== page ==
Shields, now in his seventh season as the women's coach, stresses defense: "To build a team and a program with a strong foundation, you must build from the back with your defense."
"If a team only has one really good forward and a few good midfielders, it can still do well," Shields said. "But you need to have four solid defenders on the field at all times. If you have one weak link on defense, a smart opponent will find it and exploit it."
The key to good defensive play is the right mix of patience and aggressiveness, Shields said.
"A good defender doesn't want to step out too far too quickly because it puts you out of position to do anything defensively. Defenders must be very patient, very calm and aware of everything that is happening around them. At the same time they must be very physical and aggressive."
Good defense quickly translates into scoring opportunities for the offense, Shields noted. "It's difficult to create any offense unless you get possession of the ball and start beating people, one by one, in your backfield. What that does is give your offense a numbers advantage, and hopefully the offense will convert at least some of those opportunities into goals."
Shields, who graduated from Whitman in 1991 with a degree in sociology, served as team captain and stopper on defense in each of his first three seasons at Whitman. After earning all-Northwest Conference honors as a freshman and sophomore, he received honorable mention All-American recognition as a junior. His senior season was disrupted by injury.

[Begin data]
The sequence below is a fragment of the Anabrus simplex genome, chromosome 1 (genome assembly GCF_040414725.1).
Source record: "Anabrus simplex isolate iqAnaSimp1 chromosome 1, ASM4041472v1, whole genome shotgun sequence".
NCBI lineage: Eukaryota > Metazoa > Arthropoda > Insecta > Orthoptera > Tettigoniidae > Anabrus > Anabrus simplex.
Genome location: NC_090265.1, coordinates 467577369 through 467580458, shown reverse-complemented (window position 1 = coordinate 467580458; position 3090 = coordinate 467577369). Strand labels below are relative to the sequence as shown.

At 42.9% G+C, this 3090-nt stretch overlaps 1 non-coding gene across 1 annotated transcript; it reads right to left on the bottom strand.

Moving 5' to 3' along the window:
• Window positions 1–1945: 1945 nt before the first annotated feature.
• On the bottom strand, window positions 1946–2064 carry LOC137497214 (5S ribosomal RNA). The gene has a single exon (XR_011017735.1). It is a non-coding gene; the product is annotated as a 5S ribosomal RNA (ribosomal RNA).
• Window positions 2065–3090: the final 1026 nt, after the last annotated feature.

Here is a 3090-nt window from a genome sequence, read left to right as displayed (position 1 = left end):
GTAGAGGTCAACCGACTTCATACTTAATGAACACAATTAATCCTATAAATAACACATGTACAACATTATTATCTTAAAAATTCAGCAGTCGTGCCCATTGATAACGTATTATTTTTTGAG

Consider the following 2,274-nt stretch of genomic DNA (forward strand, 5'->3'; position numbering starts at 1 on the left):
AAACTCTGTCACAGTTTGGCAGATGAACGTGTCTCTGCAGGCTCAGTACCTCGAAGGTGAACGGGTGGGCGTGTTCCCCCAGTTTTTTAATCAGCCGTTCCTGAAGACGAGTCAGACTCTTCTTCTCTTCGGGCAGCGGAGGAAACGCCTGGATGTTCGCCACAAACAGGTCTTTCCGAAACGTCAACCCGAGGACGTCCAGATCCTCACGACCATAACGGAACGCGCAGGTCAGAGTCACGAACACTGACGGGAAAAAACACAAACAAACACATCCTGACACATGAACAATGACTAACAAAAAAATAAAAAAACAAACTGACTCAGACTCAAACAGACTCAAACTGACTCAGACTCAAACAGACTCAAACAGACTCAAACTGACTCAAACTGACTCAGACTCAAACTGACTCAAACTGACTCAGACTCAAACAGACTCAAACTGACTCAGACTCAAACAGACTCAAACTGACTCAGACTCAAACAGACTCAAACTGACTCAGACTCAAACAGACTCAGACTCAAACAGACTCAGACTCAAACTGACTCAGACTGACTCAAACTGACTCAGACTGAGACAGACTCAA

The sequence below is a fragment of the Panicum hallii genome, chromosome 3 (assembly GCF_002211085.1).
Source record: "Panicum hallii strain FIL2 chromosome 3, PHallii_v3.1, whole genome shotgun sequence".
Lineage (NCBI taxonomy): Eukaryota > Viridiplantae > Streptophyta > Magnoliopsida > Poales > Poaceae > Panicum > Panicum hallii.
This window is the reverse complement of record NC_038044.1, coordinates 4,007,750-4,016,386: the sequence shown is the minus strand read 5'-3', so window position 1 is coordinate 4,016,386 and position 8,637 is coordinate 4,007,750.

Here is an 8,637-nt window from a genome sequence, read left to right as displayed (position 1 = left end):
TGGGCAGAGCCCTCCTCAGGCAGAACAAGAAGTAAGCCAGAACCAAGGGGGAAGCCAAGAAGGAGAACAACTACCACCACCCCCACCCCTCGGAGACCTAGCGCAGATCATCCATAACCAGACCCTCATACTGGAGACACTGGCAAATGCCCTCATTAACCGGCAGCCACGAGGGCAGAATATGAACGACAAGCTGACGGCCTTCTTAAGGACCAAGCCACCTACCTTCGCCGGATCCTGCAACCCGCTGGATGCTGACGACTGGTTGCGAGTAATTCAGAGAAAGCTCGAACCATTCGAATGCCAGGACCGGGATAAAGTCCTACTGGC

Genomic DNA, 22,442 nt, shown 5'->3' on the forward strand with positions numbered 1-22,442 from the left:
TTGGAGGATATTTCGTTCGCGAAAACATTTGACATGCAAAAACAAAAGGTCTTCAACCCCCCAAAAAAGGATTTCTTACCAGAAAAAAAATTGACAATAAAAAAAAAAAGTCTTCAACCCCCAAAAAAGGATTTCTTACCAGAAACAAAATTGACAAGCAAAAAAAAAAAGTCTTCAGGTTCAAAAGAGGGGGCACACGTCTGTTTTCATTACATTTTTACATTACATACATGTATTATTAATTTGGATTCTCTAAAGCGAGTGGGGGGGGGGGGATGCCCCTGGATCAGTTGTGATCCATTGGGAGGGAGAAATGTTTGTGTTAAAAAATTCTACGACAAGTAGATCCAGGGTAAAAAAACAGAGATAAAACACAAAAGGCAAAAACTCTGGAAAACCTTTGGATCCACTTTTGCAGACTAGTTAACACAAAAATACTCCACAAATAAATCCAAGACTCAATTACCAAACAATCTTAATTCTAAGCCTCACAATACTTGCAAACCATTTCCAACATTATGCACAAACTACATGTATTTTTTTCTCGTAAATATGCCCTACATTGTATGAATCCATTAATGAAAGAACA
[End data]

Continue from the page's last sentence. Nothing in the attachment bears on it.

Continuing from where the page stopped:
Shields, a native of Richland, Wash., began playing soccer in a youth recreational league when he was five, and he competed on select teams from age 12 through 16. His high school instituted soccer as a varsity sport when he was a senior, and Shields served as captain on a team that captured conference and district titles in its first year of existence.
Shields, who is working on a master's degree in education, holds coaching certifications from both the National Soccer Coaches Association of America and the U.S. Soccer Federation. He has a total of five years coaching experience with boys and girls soccer programs at Class AAA high schools in Richland and Pasco, Wash.
In addition to his coaching duties with women's soccer, Shields serves as Director of Soccer at Whitman, a role that includes overall administrative responsibility for the men's soccer program. He also is an assistant professor in the Department of Sport Studies, Recreation and Athletics.